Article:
Red River Colony


Red River Colony

The Red River Colony (or Selkirk Settlement) was a colonization project set up by Thomas Douglas, 5th Earl of Selkirk in 1811 on 300,000 km² of land granted to him by the Hudson's Bay Company under what is referred to as the Selkirk Concession. The colony was never very successful, but changes during the development of Canada in the 1800s led to the colony forming the basis of what is today Manitoba.

Selkirk had become interested in the concept of settling the area after reading Alexander Mackenzie's 1801 book on his adventures in exploring what is today the west of Canada. At the time, social upheaval in Scotland due to the introduction of sheep farming and the ensuing brutal Highland and Lowland Clearances had left a number of Scots destitute. Selkirk was interested in giving them a chance at a better life in a new colony he called Assiniboia.

He then purchased a controlling interest in the Hudson's Bay Company and set up the land grant. His idea (apparently) was to gain firm control of the area in order to take control of the West from the company's bitter rivals, the Montreal-based North West Company. With a colony in place the Métis trappers supplying the North West's fur traders, the Nor'Westers, would be displaced, cutting them off from areas further west.

The land grant included the portions of Rupert's Land or the watershed of Hudson Bay bounded to the north-east by the Rainy River, Lake of the Woods, Winnipeg River and Lake Winnipeg, to the north between Lake Winnipeg and Lake Winnipegosis by a line of 52°30′N latitude, to the north west by the 52°N parallel between Lake Winnipegosis and the Assiniboine River, and to the west by a line from the intersection of the Assiniboine River and the 52°N parallel running south to southern boundary of Rupert's Land. This covered portions of present day southern Manitoba, north-eastern North Dakota, north-western Minnesota, in addition to small parts of eastern Saskatchewan, north-western Ontario, and north-eastern South Dakota [ [http://www.thecanadianencyclopedia.com/index.cfm?PgNm=TCE&Params=A1ARTA0006725 The Canadian Encyclopedia] ] [ [http://www.gutenberg.org/etext/7126 Morris, Alexander (1880) The Treaties of Canada with the Indians of Manitoba and the North-West Territories Including the Negotiations on Which They Were Based, and Other Information Relating Thereto, Chapter I] ] .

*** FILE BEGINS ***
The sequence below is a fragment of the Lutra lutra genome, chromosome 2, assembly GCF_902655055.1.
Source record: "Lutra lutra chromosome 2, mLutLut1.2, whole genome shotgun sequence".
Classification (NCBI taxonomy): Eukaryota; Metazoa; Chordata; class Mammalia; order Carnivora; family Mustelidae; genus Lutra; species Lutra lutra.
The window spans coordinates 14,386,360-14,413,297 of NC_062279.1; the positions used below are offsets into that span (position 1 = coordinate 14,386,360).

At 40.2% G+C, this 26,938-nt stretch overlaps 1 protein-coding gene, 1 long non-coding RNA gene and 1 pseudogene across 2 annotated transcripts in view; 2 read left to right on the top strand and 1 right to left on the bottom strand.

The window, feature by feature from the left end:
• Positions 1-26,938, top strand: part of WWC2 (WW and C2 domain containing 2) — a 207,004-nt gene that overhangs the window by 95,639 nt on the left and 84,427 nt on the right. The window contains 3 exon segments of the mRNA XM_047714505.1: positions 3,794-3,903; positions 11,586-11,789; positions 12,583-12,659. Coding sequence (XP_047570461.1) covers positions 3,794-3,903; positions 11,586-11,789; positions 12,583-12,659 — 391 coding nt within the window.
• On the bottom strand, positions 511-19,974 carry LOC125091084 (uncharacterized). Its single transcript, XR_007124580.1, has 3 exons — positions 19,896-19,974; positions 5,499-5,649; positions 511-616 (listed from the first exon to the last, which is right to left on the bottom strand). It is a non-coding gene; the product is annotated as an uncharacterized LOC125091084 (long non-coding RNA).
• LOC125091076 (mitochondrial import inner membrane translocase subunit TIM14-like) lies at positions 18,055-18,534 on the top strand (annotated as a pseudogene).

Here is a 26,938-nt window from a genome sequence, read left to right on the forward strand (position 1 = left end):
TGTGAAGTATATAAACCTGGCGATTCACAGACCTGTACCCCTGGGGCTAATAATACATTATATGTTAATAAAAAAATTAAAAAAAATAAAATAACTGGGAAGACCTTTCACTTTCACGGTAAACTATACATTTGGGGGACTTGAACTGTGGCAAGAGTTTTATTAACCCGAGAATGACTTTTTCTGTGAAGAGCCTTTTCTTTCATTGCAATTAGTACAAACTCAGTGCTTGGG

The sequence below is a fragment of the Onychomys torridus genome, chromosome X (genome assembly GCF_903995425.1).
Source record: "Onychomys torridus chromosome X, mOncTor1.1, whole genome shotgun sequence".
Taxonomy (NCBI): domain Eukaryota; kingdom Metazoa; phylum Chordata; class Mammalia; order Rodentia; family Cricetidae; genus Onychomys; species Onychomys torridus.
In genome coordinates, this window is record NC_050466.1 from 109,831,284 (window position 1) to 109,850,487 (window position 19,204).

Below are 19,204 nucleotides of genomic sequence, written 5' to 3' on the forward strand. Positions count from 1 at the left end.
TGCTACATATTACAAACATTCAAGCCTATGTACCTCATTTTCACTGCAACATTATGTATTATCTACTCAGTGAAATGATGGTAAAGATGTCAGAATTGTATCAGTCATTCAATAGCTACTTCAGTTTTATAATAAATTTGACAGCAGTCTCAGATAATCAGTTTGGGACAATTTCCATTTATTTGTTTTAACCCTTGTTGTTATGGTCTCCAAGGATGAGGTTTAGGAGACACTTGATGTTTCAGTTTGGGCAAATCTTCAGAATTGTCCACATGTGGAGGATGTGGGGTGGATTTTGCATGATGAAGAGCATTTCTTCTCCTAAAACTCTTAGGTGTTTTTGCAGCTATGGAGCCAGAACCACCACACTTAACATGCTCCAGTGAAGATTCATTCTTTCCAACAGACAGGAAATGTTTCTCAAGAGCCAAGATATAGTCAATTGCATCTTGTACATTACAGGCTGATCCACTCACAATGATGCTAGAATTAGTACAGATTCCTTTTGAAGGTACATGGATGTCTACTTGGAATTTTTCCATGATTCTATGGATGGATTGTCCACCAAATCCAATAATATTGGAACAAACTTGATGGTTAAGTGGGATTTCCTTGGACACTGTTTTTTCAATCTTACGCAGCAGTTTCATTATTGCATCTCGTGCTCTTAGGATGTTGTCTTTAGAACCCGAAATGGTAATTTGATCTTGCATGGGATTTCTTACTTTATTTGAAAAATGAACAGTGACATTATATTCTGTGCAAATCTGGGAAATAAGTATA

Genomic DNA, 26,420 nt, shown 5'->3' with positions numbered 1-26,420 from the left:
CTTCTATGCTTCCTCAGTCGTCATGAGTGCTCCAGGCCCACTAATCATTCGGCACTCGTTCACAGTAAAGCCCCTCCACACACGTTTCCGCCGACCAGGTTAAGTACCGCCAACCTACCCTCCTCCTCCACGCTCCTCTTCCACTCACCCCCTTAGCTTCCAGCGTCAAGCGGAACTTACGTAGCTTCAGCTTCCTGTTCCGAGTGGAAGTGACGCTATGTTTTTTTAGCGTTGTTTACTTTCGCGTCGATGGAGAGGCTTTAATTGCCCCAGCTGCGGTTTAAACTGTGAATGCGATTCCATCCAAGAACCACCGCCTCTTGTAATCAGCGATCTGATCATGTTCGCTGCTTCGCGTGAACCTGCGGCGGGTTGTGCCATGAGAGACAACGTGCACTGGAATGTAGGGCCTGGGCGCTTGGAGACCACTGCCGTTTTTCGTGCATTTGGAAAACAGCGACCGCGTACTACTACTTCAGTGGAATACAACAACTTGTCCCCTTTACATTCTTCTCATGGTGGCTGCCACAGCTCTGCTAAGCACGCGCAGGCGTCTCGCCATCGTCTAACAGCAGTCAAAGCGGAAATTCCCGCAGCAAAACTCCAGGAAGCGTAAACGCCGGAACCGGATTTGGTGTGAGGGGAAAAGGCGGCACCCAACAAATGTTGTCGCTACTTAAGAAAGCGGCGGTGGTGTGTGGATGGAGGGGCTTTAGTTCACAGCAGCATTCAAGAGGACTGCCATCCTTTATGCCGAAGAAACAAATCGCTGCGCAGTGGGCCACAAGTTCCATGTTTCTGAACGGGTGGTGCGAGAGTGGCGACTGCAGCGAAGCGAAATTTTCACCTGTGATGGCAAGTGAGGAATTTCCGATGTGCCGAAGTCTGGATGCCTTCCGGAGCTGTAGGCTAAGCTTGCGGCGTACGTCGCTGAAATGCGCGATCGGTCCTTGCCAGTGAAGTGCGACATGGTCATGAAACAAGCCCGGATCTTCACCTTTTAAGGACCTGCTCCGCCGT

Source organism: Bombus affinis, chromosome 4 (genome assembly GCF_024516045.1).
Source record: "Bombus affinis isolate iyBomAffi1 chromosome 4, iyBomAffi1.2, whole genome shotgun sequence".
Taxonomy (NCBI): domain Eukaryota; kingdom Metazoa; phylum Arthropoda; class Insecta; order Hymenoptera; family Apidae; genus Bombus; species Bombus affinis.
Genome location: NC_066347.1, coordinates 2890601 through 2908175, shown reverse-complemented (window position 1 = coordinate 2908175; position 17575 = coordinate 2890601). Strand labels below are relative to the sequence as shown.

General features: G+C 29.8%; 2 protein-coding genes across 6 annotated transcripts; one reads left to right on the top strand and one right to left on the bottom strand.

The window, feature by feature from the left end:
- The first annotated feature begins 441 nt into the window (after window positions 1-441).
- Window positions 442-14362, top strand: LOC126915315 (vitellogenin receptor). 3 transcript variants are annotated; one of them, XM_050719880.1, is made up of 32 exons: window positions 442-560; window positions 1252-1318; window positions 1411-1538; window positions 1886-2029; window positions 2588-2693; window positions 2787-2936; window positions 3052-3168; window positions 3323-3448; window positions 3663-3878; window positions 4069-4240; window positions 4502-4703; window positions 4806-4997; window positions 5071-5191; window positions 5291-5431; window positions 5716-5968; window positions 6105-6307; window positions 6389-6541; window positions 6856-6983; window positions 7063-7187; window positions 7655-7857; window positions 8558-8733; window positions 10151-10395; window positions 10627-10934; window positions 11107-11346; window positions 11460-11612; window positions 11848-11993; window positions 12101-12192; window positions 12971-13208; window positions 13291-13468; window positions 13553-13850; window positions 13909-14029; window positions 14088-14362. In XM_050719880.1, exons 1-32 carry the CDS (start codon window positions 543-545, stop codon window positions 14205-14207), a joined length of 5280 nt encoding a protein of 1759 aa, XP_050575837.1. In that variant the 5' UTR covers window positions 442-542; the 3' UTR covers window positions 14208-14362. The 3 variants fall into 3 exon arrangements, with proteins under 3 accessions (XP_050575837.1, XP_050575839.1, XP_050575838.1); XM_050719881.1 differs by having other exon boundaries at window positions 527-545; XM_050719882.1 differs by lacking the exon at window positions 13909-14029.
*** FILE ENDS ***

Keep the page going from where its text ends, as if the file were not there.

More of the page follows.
He sent out a small group of Scots in 1811 to the area, but they were forced to pause for the winter in York Factory. When they finally arrived in 1812 they built a fort, Fort Douglas, but by the time it was done the growing season was over and they hastily set about hunting buffalo for food.

When farming started the next spring, the results were less than expected and Selkirk had to ban anyone from taking food out of the colony. It is not clear if this was simply a way to ensure food for the colony, or a business move intended to cut off the Nor'Westers. Either way, the move touched off the Pemmican War. The Nor'Westers, who relied on pemmican supplied to them by local Métis, were so upset that they destroyed Fort Douglas and burned down all the buildings around it. The fort was later rebuilt and things settled down for a time. [R. Douglas Francis, Richard Jones, and Donald B. Smith. "Origins: Canadian History to Confederation", 4th ed. (Toronto:Harcourt Canada ltd., 2000), at p. 434-5.]

Selkirk heard of the problems and sent out a new governor, Robert Semple, to take over. When he read a proclamation ordering the fighting to stop, the Battle of Seven Oaks broke out, Fort Douglas was destroyed for a second time, and the settlers were forced off their land. Selkirk then sent in a force of about 100 soldiers from the British Regiment de Meuron to enforce the peace and eventually become settlers themselves, while also capturing the North West outpost at Fort William, Ontario. This attempt worked, and peace was maintained. However it also left Selkirk almost bankrupt, and was one of the reasons the two companies were forced to merge in 1821, thus ending the problems for good.

The colony was never particularly successful agriculturally, but the lure of free land added new settlers every year. However the Hudson's Bay Company lost interest in paying for the settlement by the 1850s, and by the 1860s the Métis outnumbered the Scots. This led to a second period of unrest in 1869 and 1870 called the Red River Rebellion which led to the creation of Manitoba. [cite book | last =Hargrave| first = Joseph James | authorlink = | coauthors = | title = Red River| publisher = Printed for the author by John Lovell | date = 1871| location = Montreal| pages = 506| url =http://books.google.com/books?id=p3yHV0tF9REC&dq=red+river+hargrave&printsec=frontcover&source=web&ots=Mf4Q2NcEyu&sig=tE1Rt8nfMCoGZp5Hd2fUmAoDH90 | doi = | id = | isbn = ]

Notes

ee also

*Métis people (Canada)
*Red River Academy
*Red River Rebellion
*Red River Trails
*Louis Riel
*Joseph James Hargrave
*Pembina, North Dakota

External links

* [http://anglicanhistory.org/canada/gjmountain/journal1849/ The Journal of the Bishop of Montreal, during a Visit to the Church Missionary Society's North-West America Mission] , by George Jehoshaphat Mountain, an early account of religious life in the Red River Colony.


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